Service Alberta ends paperwork backlog at land titles offices – CBC.ca

1 minute, 48 seconds Read

The Alberta government says it has ended the paperwork backlog at land titles offices in Edmonton and Calgary. 

Processing times are now 10 to 12 business days, Service Alberta Minister Dale Nally said at a news conference in Edmonton on Monday. 


Buy/sell, rent/lease residential &
commercials real estate properties.

In December 2022, people were waiting 84 days to transfer and register a title. Surveys took 55 business days to process.

The backlog was a result from a surge in sales between April 2021 and December 2022. 

Nally said the delays were creating problems because sales aren’t final until a land title is registered. 

“Sellers had to wait a long time to get their money. Developers had difficulty getting the subdivision approvals that they needed,” he said.

“And smaller developers looking to build an infill home found it difficult to get financing because they did not have clear title.”

Service Alberta hired temporary workers to help cut down the backlog, Nally said. The offices in Edmonton and Calgary delayed opening counter service to allow staff more time to process documents.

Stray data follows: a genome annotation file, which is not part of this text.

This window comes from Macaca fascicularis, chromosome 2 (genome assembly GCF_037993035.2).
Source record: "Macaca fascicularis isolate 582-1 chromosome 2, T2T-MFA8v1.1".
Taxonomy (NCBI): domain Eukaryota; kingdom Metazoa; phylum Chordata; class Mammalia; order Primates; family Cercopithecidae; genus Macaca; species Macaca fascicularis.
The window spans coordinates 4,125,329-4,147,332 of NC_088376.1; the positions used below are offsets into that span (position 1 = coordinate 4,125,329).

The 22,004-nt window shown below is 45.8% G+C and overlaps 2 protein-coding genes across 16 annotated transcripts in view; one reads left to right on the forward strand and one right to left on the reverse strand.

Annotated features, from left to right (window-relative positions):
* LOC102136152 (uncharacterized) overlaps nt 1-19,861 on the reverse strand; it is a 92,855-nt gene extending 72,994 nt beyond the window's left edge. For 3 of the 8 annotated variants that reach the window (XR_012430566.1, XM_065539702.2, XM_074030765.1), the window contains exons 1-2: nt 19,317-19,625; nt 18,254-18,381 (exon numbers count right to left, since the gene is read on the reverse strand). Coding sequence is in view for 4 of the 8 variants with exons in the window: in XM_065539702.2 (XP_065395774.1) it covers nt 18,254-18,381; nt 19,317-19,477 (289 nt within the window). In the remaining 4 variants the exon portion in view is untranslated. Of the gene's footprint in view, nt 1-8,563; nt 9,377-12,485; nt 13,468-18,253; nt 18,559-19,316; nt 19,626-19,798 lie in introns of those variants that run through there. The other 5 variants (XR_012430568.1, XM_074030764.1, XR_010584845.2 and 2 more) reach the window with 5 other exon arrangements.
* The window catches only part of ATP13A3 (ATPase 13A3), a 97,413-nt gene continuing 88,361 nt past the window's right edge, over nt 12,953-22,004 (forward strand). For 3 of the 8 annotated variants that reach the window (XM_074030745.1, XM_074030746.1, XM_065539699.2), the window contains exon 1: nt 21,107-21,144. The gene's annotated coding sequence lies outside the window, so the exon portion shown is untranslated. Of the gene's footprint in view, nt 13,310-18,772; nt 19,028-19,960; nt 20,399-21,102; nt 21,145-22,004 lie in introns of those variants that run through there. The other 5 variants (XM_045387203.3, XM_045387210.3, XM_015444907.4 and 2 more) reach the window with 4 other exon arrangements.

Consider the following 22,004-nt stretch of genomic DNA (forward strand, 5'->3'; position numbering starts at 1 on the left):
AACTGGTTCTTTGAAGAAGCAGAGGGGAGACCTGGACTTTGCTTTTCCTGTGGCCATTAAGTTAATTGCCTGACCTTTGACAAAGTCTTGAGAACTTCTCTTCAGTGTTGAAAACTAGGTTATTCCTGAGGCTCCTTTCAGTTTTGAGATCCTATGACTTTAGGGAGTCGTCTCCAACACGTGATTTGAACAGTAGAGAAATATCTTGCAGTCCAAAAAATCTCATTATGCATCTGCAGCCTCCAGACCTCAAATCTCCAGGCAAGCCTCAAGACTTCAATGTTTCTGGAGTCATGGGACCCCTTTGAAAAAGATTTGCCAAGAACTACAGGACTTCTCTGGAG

Darlene Reid, chair-elect of the Edmonton Realtors Association, is welcoming the changes. She said quick verification of who legally owns a property is crucial to keeping the real estate market moving smoothly. 

‘A big mess’

While Nally said normally processing times are within 10 to 12 days, Reid said the timeline before the 2021-22 sales surge was much shorter. 

“Historically our times were two to five days,” she said in an interview. “Two to five days is what we’d like to see but any improvement right now is a bonus.” 

The United Conservative government under former premier Jason Kenney cut the land titles budget by more than one-third in 2019. 

Calgary-Falconbridge MLA Parmeet Singh Boparai, the NDP Opposition critic for Service Alberta, said the UCP created the land titles problem.

“It was a big mess for Albertans,” he said. 

Land titles staff also work with decades-old, paper-based systems that have contributed to delays. 

In early 2021, Service Alberta looked at privatizing land titles, corporate and personal registries as a way to offload the costs of upgrading the outdated computer systems but eventually abandoned the plan. 

The government is planning to spend $60 million over three years to digitize and automate land titles.

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